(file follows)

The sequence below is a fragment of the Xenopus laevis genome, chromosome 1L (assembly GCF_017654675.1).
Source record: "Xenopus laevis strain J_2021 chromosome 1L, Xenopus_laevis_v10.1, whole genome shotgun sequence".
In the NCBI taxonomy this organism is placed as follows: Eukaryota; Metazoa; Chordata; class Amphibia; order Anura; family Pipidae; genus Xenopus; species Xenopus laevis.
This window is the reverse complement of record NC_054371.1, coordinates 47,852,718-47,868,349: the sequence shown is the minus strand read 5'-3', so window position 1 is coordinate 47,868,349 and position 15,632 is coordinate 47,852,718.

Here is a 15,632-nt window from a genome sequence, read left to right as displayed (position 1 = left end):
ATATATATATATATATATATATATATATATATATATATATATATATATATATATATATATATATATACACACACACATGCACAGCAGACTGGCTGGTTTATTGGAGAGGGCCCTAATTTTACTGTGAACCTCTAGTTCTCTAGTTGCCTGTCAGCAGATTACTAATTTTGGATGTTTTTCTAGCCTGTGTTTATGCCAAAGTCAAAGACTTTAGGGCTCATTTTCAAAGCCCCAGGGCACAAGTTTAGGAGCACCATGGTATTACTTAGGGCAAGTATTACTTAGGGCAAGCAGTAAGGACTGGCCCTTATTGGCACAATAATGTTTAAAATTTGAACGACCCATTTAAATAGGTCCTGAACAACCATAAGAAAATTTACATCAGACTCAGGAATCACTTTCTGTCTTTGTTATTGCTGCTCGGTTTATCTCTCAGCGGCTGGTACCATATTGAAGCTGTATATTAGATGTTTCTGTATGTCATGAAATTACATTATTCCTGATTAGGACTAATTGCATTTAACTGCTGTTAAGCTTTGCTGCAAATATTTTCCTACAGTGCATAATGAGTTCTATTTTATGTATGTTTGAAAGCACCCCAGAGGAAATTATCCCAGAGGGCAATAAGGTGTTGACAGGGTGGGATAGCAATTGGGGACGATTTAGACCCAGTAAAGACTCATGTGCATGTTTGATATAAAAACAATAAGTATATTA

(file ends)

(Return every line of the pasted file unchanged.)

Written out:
The sequence below is a fragment of the Xenopus laevis genome, chromosome 1L (assembly GCF_017654675.1).
Source record: "Xenopus laevis strain J_2021 chromosome 1L, Xenopus_laevis_v10.1, whole genome shotgun sequence".
In the NCBI taxonomy this organism is placed as follows: Eukaryota; Metazoa; Chordata; class Amphibia; order Anura; family Pipidae; genus Xenopus; species Xenopus laevis.
This window is the reverse complement of record NC_054371.1, coordinates 47,852,718-47,868,349: the sequence shown is the minus strand read 5'-3', so window position 1 is coordinate 47,868,349 and position 15,632 is coordinate 47,852,718.

Here is a 15,632-nt window from a genome sequence, read left to right as displayed (position 1 = left end):
ATATATATATATATATATATATATATATATATATATATATATATATATATATATATATATATATATACACACACACATGCACAGCAGACTGGCTGGTTTATTGGAGAGGGCCCTAATTTTACTGTGAACCTCTAGTTCTCTAGTTGCCTGTCAGCAGATTACTAATTTTGGATGTTTTTCTAGCCTGTGTTTATGCCAAAGTCAAAGACTTTAGGGCTCATTTTCAAAGCCCCAGGGCACAAGTTTAGGAGCACCATGGTATTACTTAGGGCAAGTATTACTTAGGGCAAGCAGTAAGGACTGGCCCTTATTGGCACAATAATGTTTAAAATTTGAACGACCCATTTAAATAGGTCCTGAACAACCATAAGAAAATTTACATCAGACTCAGGAATCACTTTCTGTCTTTGTTATTGCTGCTCGGTTTATCTCTCAGCGGCTGGTACCATATTGAAGCTGTATATTAGATGTTTCTGTATGTCATGAAATTACATTATTCCTGATTAGGACTAATTGCATTTAACTGCTGTTAAGCTTTGCTGCAAATATTTTCCTACAGTGCATAATGAGTTCTATTTTATGTATGTTTGAAAGCACCCCAGAGGAAATTATCCCAGAGGGCAATAAGGTGTTGACAGGGTGGGATAGCAATTGGGGACGATTTAGACCCAGTAAAGACTCATGTGCATGTTTGATATAAAAACAATAAGTATATTA